YOU'RE in the dentist's chair with a painful tooth, feeling fragile.
"That tooth has to come out,'' says the dentist.
"I'll give you an anaesthetic and extract it.''
You're surprised - you had hoped the tooth would be all right - but you nod and say something like "Ungh-hnghm'' through a mouthful of cotton wool and dentist fingers. After all, he's the expert.
The dentist turns to prepare the needle, when a dental technician leans over and whispers in your ear: "You know you don't have to do what he says.
"He doesn't know what he's talking about. What about root canal? Or homoeopathic remedies? And anyway, you don't need an anaesthetic.
"There's a dentist next door who does acupuncture and hypnosis for pain relief. It's much safer. Oh, and did you know fluoride is toxic?''
The dentist snaps at her to stop: "Ignore her - she's pushing her own agenda.''
Tense, stressed and utterly confused, you lie back, open your mouth and look up at two medicos glaring at one another.
Who is in charge here? What's the real truth? And why didn't anyone tell you there was some sort of power struggle going on?
Of course, this doesn't happen in dental surgeries. Open hostility between clinicians would be madness, serving only to baffle patients and undermine the whole purpose of creating healthy smiles.
But this is exactly what happens in maternity care, every day, in birth centres, hospitals and homes. Hostility, suspicion, mistrust, abuse and vitriol abound in relationships between obstetricians and midwives, clinicians, academics and activists.
Many readers already will have decided that this article is biased because I chose to use a dentistry metaphor - they'll say a diseased tooth is utterly incomparable to the natural process of childbirth.
Or ... they might say it's unfair to choose a dentist and a technician to represent the opposing forces, because it implies one is more expert than the other - or that it's wrong to mention homoeopathy or acupuncture because they have unfair implications of hippiedom.
Welcome to the birth wars. Everything that is published, posted or broadcast about the topic of pregnancy, birth and parenthood is contentious.
Some midwives and obstetricians are moderate and co-operative - but many are entirely opposed to the idea of working together, or sharing expertise ...
There seems to be no middle ground. And that's the problem, according to author Mary-Rose MacColl, a journalist ... who spent years investigating maternity care. Her new book, "The Birth Wars" ... is an exploration and denunciation of "the conflict putting Australian women and babies at risk''.
... MacColl uncovers a battleground that she believes Australians need to understand. It's a fight between ``organics'' and ``mechanics'' for control and influence.
In MacColl's parlance, the ``organics'' are mainly midwives who believe birth is a natural process that has become overly medicalised, with the consequence that many women are traumatised by cold, clinical births, unnecessary caesareans and excessive medication.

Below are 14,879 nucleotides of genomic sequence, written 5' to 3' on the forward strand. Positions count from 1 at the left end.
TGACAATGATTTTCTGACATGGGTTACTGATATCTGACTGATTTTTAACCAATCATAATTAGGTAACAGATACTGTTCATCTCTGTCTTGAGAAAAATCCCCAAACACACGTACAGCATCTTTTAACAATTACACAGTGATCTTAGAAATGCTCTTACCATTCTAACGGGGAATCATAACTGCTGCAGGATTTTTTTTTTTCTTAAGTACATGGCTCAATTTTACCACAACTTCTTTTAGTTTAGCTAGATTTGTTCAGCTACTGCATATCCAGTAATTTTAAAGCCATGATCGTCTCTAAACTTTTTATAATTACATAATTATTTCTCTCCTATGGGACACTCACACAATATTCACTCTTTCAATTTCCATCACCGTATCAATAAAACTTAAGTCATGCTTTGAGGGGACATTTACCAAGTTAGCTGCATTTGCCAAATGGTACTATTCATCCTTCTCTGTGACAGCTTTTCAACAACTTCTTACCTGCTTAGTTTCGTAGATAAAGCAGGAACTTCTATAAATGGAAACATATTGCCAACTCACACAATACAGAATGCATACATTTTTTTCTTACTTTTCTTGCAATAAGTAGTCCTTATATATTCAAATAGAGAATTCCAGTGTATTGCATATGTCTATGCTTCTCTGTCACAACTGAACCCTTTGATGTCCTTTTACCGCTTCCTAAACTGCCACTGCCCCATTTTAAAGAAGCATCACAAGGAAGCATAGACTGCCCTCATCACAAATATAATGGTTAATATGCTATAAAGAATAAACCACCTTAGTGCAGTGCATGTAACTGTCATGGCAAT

The ``mechanics'' include many obstetricians and hospital clinicians, who believe birth is a risky, delicate process that must be carefully monitored to ensure women and babies are safe.
Between the two sides, virtually nothing is agreed. Can a breech baby be delivered vaginally? Can a caesarean birth be followed by a vaginal birth? Should women be given synthetic hormones to help deliver placentas quickly after birth? Should home birth be encouraged, or even allowed?
... Beneath those practical questions are deeper, theoretical fights that rage with equal vehemence: what is an acceptable level of risk? What does ``safety'' mean? Is it essential that women have continuous care from a single, trusted practitioner?
Do we even have a right to expect that all births will result in live, healthy mothers and babies - or have we deluded ourselves about what to expect?
... The biggest problem ... is not home births nor caesareans nor any of a hundred other contentious issues: the biggest problem is the destructive birth wars themselves.
"They need to talk to each other and they need to work out their differences, so that women get a coherent view about maternity care from the maternity care profession. I think that's a reasonable thing for women to expect,'' she says. ... if there is no consensus between practitioners, how are expectant parents supposed to make decisions?
... Lillienne's story is told in The Birth Wars, but the short version is that her mother ... was labouring in the midwife-run Birth Centre ... After many ... hours she was transferred to the hospital's surgical Birth Suite. The baby's heart rate dropped dramatically during labour, she was deprived of oxygen for some time and was eventually born by c-section.
Reviews found numerous problems: Debra's high blood pressure was not interpreted as a warning sign at an early stage; confusion reigned over who was in charge; obstetricians were not welcome in the Birth Centre, where midwives were in charge.
... MacColl says there are many birth centres within hospitals, where doctors and midwives oversee completely separate domains ....
... The proposal has sparked a furious debate, with home-birth advocates warning that women will have secret, underground home births without expert care.
... "While ever they're fighting and it's `organics versus mechanics' we'll have no change in the hospital system. We'll keep establishing birth centres that draw lines in the linoleum and (say): `He's on that side, I'm on this side and he better not cross the line.